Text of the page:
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February 03, 2012
opCmp
Good day.

There's a problem in how opCmp works.

I have a structure, that represents an element of a range. Let's say a
character. That character can be invalid.
I need all comparison operators to return false of at least one of the
operands is invalid.
with opCmp, the expression a @ b is rewritten as a.opCmp(B) @ 0, which
doesn't allow me to define such a logic.
wouldn't it be better to change the rewrite of opCmp to test for exact
values -1, 0 and 1? In that case I could return 2 and have all
comparisons fail.

-- 
Bye,
Gor Gyolchanyan.
February 03, 2012
Re: opCmp
On 02/03/2012 06:44 AM, Gor Gyolchanyan wrote:
> Good day.
>
> There's a problem in how opCmp works.
>
> I have a structure, that represents an element of a range. Let's say a
> character. That character can be invalid.
> I need all comparison operators to return false of at least one of the
> operands is invalid.

As an observation, you want to implement the concept of "unordered" for 
types, similar to floating point types:

  http://dlang.org/expression.html#floating_point_comparisons

I am very surprised that the following operator works with 
non-floating-point types:

class C
{
    override int opCmp(Object o)
    {
        return 0;
    }
}

void main()
{
    auto c = new C;
    auto b = (c !<>= c);      // <-- compiles!

    int i, j;
    auto b2 = (i !<>= j);     // <-- compiles!
}

Is that supported? Is it a bug? Would using those /unordered/ operator 
help in your case?

> with opCmp, the expression a @ b is rewritten as a.opCmp(B) @ 0, which
> doesn't allow me to define such a logic.
> wouldn't it be better to change the rewrite of opCmp to test for exact
> values -1, 0 and 1? In that case I could return 2 and have all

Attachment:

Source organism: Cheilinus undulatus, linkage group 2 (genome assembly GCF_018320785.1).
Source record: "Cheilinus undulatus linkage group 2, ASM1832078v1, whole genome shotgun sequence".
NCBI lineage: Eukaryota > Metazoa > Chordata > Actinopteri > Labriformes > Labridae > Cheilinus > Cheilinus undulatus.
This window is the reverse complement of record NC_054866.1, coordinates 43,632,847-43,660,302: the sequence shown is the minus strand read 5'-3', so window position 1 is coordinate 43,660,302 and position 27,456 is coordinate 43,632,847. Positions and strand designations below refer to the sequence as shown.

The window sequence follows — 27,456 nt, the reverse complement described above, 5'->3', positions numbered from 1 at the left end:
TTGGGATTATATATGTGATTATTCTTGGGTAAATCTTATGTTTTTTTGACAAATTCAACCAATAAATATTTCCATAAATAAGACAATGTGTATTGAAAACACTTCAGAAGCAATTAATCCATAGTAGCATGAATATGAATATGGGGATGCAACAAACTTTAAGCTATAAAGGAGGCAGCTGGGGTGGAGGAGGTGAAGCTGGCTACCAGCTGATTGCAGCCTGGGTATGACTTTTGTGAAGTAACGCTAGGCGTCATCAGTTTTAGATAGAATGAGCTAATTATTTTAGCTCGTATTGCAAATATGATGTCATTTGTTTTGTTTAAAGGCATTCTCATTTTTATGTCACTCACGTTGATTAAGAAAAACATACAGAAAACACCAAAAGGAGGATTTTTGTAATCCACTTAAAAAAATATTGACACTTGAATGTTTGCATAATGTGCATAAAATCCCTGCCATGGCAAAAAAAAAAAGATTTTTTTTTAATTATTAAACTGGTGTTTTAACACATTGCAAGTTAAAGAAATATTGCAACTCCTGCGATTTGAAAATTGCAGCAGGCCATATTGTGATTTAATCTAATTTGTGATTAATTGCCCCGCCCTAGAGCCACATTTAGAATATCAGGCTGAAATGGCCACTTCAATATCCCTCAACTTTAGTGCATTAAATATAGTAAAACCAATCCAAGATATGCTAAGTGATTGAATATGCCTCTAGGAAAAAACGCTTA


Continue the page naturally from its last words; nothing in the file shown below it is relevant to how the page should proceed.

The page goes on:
> comparisons fail.
>

Ali
February 03, 2012
Re: opCmp
Bug!

"Ali Çehreli" <acehreli@yahoo.com> wrote in message 
news:jgh2nb$rtv$1@digitalmars.com...
> On 02/03/2012 06:44 AM, Gor Gyolchanyan wrote:
> > Good day.
> >
> > There's a problem in how opCmp works.
> >
> > I have a structure, that represents an element of a range. Let's say a
> > character. That character can be invalid.
> > I need all comparison operators to return false of at least one of the
> > operands is invalid.
>
> As an observation, you want to implement the concept of "unordered" for 
> types, similar to floating point types:
>
>   http://dlang.org/expression.html#floating_point_comparisons
>
> I am very surprised that the following operator works with 
> non-floating-point types:
>
> class C
> {
>     override int opCmp(Object o)
>     {
>         return 0;
>     }
> }
>
> void main()
> {
>     auto c = new C;
>     auto b = (c !<>= c);      // <-- compiles!
>
>     int i, j;
>     auto b2 = (i !<>= j);     // <-- compiles!
> }
>
> Is that supported? Is it a bug? Would using those /unordered/ operator 
> help in your case?
>
> > with opCmp, the expression a @ b is rewritten as a.opCmp(B) @ 0, which
> > doesn't allow me to define such a logic.
> > wouldn't it be better to change the rewrite of opCmp to test for exact
> > values -1, 0 and 1? In that case I could return 2 and have all
> > comparisons fail.
> >
>
> Ali